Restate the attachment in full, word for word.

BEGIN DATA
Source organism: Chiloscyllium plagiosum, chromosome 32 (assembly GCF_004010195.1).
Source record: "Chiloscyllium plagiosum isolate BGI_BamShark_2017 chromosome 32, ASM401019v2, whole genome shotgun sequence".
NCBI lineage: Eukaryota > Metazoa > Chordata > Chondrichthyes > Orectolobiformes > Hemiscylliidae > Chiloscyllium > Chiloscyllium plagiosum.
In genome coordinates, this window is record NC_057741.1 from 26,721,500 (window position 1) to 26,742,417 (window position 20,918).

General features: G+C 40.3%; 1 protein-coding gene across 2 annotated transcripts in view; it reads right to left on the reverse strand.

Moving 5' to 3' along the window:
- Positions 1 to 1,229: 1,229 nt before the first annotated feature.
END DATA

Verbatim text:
Source organism: Chiloscyllium plagiosum, chromosome 32 (assembly GCF_004010195.1).
Source record: "Chiloscyllium plagiosum isolate BGI_BamShark_2017 chromosome 32, ASM401019v2, whole genome shotgun sequence".
NCBI lineage: Eukaryota > Metazoa > Chordata > Chondrichthyes > Orectolobiformes > Hemiscylliidae > Chiloscyllium > Chiloscyllium plagiosum.
In genome coordinates, this window is record NC_057741.1 from 26,721,500 (window position 1) to 26,742,417 (window position 20,918).

General features: G+C 40.3%; 1 protein-coding gene across 2 annotated transcripts in view; it reads right to left on the reverse strand.

Moving 5' to 3' along the window:
- Positions 1 to 1,229: 1,229 nt before the first annotated feature.